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    A software to speed up gunfire sounds without distortion?


    Youtube these days is amazing at speeding up sounds. I am pretty sure that feature is autmatic, I highly doubt there is a person out there who actually tweaks pitches for every new uploaded video smile. Is there a software I can use to do the same? Specifically for gunfire sounds? I am trying different stuff right now and while they do fine with voices, gunfire sounds are all messed up.

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    The PaulStretch VST is pretty good

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    I've checked Paulstretch but it designed to slow the sound, not to speed it up.

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    Audacity's Change Tempo feature does it.

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    cubrman wrote:
    I've checked Paulstretch but it designed to slow the sound, not to speed it up.

    Paul's Extreme Sound Stretch can also speed up sounds

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    In what capacity are you looking to speed up gun sounds? If you are trying to create an effect where gun shots are occurring in a quicker succession, the solution is not to speed up the samples, but to isolate the individual gunshots and align them together in a fashion synced with how you want (accounting for the decay/reverberation of each shot).

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    "In what capacity are you looking to speed up gun sounds? If you are trying to create an effect where gun shots are occurring in a quicker succession, the solution is not to speed up the samples, but to isolate the individual gunshots and align them together in a fashion synced with how you want (accounting for the decay/reverberation of each shot)."

    That was exactly the response I was looking for. And the one I was afraid of smile.

    Can I clarify something? I have taken an automatic fire sound (~30 shots), chopped them into single shots with the same length and then, if I understand you correctly, I should just sequence them in such a way that the resulting automatic fire sound is fast enough for me, right? Here are my questions:

    1. I want to make several variations of the automatic fire sound. In theory, all I need to do is to randomize the order of single shots and I am fine, in practice this approach yeilds very unnatural sound. Have you ever encountered something like this? Is there a solution?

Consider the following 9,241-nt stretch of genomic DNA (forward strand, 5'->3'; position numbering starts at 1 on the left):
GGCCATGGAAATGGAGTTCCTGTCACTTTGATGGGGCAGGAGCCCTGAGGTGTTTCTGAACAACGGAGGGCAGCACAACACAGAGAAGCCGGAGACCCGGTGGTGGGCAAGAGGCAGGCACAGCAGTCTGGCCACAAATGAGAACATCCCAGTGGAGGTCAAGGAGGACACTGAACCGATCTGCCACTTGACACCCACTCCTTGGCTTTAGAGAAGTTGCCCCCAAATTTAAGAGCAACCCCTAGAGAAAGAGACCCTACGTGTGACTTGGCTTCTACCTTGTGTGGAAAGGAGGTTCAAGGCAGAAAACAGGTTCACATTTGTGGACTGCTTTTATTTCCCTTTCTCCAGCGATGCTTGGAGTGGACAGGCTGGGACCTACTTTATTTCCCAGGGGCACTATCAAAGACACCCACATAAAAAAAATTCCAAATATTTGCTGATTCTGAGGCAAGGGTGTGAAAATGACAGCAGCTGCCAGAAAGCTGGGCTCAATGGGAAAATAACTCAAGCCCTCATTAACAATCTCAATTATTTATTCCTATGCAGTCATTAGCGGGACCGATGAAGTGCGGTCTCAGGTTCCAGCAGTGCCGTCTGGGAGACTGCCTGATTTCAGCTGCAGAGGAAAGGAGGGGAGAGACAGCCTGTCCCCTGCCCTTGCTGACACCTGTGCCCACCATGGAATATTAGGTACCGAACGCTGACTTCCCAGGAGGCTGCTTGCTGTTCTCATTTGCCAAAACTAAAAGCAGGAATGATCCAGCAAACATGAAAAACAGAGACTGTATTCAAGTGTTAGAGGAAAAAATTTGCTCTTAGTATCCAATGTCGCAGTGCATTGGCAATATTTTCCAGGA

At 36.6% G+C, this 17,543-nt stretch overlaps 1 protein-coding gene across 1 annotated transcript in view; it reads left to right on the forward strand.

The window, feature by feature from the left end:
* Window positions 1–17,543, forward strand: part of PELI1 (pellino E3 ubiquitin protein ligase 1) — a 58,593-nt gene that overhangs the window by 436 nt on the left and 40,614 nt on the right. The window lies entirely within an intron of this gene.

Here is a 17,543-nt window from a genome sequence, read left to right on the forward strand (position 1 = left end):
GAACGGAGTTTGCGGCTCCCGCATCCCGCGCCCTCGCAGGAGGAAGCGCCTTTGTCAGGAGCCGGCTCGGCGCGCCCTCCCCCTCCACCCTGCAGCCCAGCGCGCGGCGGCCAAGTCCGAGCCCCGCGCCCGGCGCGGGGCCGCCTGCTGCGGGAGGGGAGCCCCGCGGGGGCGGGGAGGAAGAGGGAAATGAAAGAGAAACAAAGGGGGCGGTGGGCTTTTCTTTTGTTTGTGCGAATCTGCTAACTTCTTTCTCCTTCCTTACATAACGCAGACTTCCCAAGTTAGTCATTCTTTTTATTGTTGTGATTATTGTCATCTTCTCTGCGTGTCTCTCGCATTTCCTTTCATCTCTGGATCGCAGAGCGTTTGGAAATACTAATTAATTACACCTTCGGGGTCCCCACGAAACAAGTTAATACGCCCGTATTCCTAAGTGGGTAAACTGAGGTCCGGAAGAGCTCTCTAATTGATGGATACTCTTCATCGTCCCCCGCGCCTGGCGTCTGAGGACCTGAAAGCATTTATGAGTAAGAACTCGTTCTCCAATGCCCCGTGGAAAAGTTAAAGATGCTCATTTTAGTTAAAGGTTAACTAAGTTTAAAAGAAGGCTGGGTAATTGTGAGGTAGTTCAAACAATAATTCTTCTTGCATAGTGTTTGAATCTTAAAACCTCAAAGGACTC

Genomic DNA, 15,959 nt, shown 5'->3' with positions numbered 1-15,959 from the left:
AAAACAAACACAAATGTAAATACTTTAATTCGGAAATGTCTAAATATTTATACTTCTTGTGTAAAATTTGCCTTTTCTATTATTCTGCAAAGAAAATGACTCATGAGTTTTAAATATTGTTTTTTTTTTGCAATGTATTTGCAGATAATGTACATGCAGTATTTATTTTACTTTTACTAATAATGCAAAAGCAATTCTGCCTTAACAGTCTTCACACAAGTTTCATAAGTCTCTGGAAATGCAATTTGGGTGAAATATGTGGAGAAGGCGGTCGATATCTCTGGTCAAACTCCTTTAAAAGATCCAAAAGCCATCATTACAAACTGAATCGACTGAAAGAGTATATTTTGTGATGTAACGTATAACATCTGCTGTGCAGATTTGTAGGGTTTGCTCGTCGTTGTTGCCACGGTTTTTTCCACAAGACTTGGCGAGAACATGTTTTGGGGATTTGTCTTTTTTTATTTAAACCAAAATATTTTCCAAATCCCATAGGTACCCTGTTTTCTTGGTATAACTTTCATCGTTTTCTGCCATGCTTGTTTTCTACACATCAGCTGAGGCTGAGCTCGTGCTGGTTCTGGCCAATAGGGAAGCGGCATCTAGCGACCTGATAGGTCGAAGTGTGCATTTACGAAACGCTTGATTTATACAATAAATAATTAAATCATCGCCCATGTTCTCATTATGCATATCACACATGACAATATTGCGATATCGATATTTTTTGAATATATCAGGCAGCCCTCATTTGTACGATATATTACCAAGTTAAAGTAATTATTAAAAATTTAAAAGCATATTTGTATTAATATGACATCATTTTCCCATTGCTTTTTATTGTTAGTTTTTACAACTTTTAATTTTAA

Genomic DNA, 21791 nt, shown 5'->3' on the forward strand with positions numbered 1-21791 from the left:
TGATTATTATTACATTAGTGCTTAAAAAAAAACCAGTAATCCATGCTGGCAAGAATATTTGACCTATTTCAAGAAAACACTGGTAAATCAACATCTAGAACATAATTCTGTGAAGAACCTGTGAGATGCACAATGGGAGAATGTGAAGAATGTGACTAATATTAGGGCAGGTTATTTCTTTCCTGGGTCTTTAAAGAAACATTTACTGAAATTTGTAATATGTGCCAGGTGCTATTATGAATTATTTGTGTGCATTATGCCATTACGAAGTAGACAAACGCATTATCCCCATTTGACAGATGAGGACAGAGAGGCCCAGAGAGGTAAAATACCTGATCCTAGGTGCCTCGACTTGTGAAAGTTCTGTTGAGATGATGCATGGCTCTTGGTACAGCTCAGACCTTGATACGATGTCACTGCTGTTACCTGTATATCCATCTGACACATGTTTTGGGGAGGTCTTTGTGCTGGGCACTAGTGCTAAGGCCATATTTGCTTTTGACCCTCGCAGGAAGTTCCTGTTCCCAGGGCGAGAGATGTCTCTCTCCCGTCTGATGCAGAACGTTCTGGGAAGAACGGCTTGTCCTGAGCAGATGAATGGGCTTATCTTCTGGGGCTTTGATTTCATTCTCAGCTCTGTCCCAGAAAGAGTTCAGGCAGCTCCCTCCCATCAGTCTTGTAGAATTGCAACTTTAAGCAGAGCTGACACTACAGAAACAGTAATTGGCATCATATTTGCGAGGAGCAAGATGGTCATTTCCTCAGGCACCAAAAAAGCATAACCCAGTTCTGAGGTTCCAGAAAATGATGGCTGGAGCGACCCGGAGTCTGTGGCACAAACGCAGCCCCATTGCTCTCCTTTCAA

2. Should I fadein/fadeout the ends of the sounds when I sequence them?

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    Thanks for the clarification, it should have been in the first post wink

    Your general approach is correct; as for the points,

    1. Does your original sample have a lot of ambience reverberation? Because in that case you'd be chopping the reverb as well, which might contribute to the unnatural feeling. If so, you'd need a less reverberated sound to work on. In any case, try adding yourself a very little reverb to your recomposed track, the shortest duration you can, and very low in volume (if you hear it, it's too much); it should act as a sort of "ambient glue" and feel a little more natural. Also, keep the original first and last shot in place, to start from silence and carry on the ambience tail as it was. Another good tool for "glue" is compression, but use it very lightly not to kill the transients.

    As for variations in sound, little touches of phaser and pitch changes may help; played well, they might be enough to make the variations you need without randomizing the shot order.

    2. More important than the fades, make sure your chops start and end at zero-point crossings to avoid clicks; done that, the fade-outs might even not be necessary as the tails will be covered by the high volume of the next shot, and you may just fade-out the final result as you see fit. But if you notice too much ambience build-up in the cross-fade areas, then yes, fade-out the tails until the ambience level is constant.

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